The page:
Here’s how to tell if your pet is at a healthy weight

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Making small changes and adopting a moderate approach can improve your pet’s health

Pet obesity is a growing problem, currently affecting an estimated 58 percent of cats and 54 percent of dogs in the U.S. Experts say being overweight can have negative consequences on a pet’s overall health and quality of life.

To that end, the U.S. Food and Drug Administration (FDA) is urging pet owners to take steps to identify and combat obesity in their own pets.

Excess weight can seriously harm your pet’s health and even lead to a shorter life span, said Carmela Stamper, a veterinarian in the Center for Veterinary Medicine (CVM) at the FDA.

“The diseases we see in our overweight pets are strikingly similar to those seen in overweight people,” Stamper said, naming as examples diabetes mellitus (also known as Type 2 Diabetes), osteoarthritis, high blood pressure, heart and respiratory disease, and kidney disease.

“We want our pets to live happy lives, but we also want them to live long ones,” she said.

Ideal weight is relative

Pets are considered “obese” if their weight exceeds their ideal body weight by 20 percent or more. Your pet’s ideal weight will vary depending on its breed, age, body type, and metabolism, according to the FDA.

Labs and beagles, for example, tend to be more prone to obesity than other breeds. Long, low dogs -- such as dachshunds and basset hounds -- are also more prone to packing on extra pounds.

“Neutering can slow down a dog or cat’s metabolism, and so can aging, especially if the animal gets less exercise than when younger,” the agency said.

Your veterinarian can tell you what your pet’s ideal weight is, as well as give you an idea of how much food your pet should be eating on a day-to-day basis.

Signs to look for

A few basic signs to look for to help you determine whether or not your pet is at a healthy weight include:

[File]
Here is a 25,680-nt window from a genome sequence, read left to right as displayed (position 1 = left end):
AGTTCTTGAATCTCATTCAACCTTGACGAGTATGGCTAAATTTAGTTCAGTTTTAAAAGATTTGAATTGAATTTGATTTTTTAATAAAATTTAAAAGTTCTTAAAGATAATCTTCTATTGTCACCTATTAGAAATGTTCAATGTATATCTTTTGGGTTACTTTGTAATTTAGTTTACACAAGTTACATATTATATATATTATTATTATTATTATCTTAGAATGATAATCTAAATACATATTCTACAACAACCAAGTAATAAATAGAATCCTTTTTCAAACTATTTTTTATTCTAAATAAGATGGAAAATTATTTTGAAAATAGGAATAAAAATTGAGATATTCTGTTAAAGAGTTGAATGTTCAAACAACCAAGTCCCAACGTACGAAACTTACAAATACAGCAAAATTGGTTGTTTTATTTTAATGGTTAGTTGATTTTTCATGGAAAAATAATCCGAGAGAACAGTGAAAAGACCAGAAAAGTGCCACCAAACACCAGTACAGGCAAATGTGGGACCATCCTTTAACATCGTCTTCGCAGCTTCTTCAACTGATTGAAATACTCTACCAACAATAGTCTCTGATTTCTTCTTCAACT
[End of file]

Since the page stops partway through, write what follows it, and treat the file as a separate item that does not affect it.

• A non-defined waist. Look at your pet from above to see if they have a definitive waist. “If not, and her back is broad and flat like a footstool, she is likely overweight,” Stamper said.

  • Sagging stomach. Animals at a healthy weight should have a tapered or “tucked” abdomen.

  • Can’t feel their ribs. Check to see if you can feel your pet’s ribs by running your hands along their sides. You shouldn’t have to push too hard to feel them, nor should your pet’s ribs be too prominent.

Small changes

If your pet does have a few pounds to shed, Dr. Kirk Breuninger, Veterinary Research Associate, Banfield Pet Hospital, suggests taking small steps to help them get down to their ideal weight.  

“Just as with people, weight management is unique to the individual pet,” Breuninger told ConsumerAffairs. Your vet can help you determine a healthy weight for your pet, as well as help you make a game plan for how to get there.  

Small lifestyle changes can have big long-term health benefits for your pet, he explained. “Instead of resolving to run with your dog three miles a day, start with walking a few extra blocks each day.”

Additionally, he recommends cutting down on “people food,” which can quickly add up to extra pounds on your pet.

While helping your pet achieve and maintain their ideal weight is in their best interest, you don’t have to cut out treats altogether. For most animals, an occasional treat is fine. However, be sure to limit treats to no more than 10 percent of your pet’s daily calories.

The key is take an “everything in moderation” approach and talk to your vet if you’re concerned about your pet’s weight, Stamper said.

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